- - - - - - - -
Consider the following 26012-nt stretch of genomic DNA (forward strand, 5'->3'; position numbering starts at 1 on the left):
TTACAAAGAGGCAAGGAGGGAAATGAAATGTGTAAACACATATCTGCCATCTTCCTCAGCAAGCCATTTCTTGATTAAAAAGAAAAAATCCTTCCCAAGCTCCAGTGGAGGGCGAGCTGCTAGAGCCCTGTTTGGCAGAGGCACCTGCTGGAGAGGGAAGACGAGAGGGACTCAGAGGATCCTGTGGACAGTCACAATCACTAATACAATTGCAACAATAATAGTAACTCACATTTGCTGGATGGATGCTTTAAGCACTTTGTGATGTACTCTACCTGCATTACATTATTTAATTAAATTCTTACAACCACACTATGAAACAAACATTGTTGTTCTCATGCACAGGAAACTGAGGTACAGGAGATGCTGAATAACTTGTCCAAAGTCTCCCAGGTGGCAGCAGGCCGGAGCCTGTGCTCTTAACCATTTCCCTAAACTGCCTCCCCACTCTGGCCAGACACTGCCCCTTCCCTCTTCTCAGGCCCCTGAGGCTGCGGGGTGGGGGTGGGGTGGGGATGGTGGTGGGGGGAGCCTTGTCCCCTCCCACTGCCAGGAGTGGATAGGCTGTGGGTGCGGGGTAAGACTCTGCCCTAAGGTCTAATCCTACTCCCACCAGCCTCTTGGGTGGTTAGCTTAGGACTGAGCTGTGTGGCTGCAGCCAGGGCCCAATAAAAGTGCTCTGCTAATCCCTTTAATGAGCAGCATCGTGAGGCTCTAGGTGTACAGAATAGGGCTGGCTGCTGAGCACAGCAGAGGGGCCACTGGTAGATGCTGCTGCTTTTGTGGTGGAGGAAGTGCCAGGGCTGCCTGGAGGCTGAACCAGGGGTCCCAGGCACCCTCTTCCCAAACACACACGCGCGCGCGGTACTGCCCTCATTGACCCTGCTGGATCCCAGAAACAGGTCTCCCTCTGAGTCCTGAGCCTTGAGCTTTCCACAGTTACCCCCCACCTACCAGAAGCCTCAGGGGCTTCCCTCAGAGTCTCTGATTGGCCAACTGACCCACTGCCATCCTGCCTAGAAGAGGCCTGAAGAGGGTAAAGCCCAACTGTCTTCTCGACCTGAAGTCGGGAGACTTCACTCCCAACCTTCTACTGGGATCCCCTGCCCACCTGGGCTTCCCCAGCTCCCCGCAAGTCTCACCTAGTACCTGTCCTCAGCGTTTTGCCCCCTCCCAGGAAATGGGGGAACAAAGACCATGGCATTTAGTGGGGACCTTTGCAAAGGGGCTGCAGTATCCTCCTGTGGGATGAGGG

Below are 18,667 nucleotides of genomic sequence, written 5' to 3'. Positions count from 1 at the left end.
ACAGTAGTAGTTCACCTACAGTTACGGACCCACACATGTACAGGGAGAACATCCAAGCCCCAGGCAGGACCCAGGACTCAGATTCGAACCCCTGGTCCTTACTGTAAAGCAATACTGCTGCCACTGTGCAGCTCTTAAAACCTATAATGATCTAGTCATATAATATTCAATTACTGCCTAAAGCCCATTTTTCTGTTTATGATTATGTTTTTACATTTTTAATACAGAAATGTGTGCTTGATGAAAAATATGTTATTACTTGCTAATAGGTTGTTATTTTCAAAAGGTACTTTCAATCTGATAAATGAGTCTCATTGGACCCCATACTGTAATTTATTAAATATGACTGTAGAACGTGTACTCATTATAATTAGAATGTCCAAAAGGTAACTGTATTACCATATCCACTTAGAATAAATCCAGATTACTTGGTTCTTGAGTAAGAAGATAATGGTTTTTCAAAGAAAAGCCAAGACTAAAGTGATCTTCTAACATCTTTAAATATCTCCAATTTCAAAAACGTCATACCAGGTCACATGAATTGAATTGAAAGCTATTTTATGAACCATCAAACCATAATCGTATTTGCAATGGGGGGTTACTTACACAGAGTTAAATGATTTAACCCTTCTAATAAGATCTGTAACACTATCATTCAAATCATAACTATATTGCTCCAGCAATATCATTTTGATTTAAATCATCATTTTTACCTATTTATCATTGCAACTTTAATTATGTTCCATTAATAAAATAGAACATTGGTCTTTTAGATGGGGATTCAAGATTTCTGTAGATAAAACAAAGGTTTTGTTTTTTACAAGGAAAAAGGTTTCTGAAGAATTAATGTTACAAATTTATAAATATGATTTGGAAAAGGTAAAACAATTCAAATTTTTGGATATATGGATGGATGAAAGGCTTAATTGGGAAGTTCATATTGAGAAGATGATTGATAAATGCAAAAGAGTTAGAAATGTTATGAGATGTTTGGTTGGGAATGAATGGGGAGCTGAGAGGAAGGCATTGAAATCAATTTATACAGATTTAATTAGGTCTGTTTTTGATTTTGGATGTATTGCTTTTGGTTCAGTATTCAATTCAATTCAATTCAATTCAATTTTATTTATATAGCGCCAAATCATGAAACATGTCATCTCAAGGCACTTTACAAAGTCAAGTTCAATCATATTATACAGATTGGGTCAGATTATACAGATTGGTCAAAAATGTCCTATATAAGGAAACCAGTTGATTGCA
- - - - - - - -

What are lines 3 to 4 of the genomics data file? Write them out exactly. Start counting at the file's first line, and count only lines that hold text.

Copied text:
Below are 18,667 nucleotides of genomic sequence, written 5' to 3'. Positions count from 1 at the left end.
ACAGTAGTAGTTCACCTACAGTTACGGACCCACACATGTACAGGGAGAACATCCAAGCCCCAGGCAGGACCCAGGACTCAGATTCGAACCCCTGGTCCTTACTGTAAAGCAATACTGCTGCCACTGTGCAGCTCTTAAAACCTATAATGATCTAGTCATATAATATTCAATTACTGCCTAAAGCCCATTTTTCTGTTTATGATTATGTTTTTACATTTTTAATACAGAAATGTGTGCTTGATGAAAAATATGTTATTACTTGCTAATAGGTTGTTATTTTCAAAAGGTACTTTCAATCTGATAAATGAGTCTCATTGGACCCCATACTGTAATTTATTAAATATGACTGTAGAACGTGTACTCATTATAATTAGAATGTCCAAAAGGTAACTGTATTACCATATCCACTTAGAATAAATCCAGATTACTTGGTTCTTGAGTAAGAAGATAATGGTTTTTCAAAGAAAAGCCAAGACTAAAGTGATCTTCTAACATCTTTAAATATCTCCAATTTCAAAAACGTCATACCAGGTCACATGAATTGAATTGAAAGCTATTTTATGAACCATCAAACCATAATCGTATTTGCAATGGGGGGTTACTTACACAGAGTTAAATGATTTAACCCTTCTAATAAGATCTGTAACACTATCATTCAAATCATAACTATATTGCTCCAGCAATATCATTTTGATTTAAATCATCATTTTTACCTATTTATCATTGCAACTTTAATTATGTTCCATTAATAAAATAGAACATTGGTCTTTTAGATGGGGATTCAAGATTTCTGTAGATAAAACAAAGGTTTTGTTTTTTACAAGGAAAAAGGTTTCTGAAGAATTAATGTTACAAATTTATAAATATGATTTGGAAAAGGTAAAACAATTCAAATTTTTGGATATATGGATGGATGAAAGGCTTAATTGGGAAGTTCATATTGAGAAGATGATTGATAAATGCAAAAGAGTTAGAAATGTTATGAGATGTTTGGTTGGGAATGAATGGGGAGCTGAGAGGAAGGCATTGAAATCAATTTATACAGATTTAATTAGGTCTGTTTTTGATTTTGGATGTATTGCTTTTGGTTCAGTATTCAATTCAATTCAATTCAATTCAATTTTATTTATATAGCGCCAAATCATGAAACATGTCATCTCAAGGCACTTTACAAAGTCAAGTTCAATCATATTATACAGATTGGGTCAGATTATACAGATTGGTCAAAAATGTCCTATATAAGGAAACCAGTTGATTGCA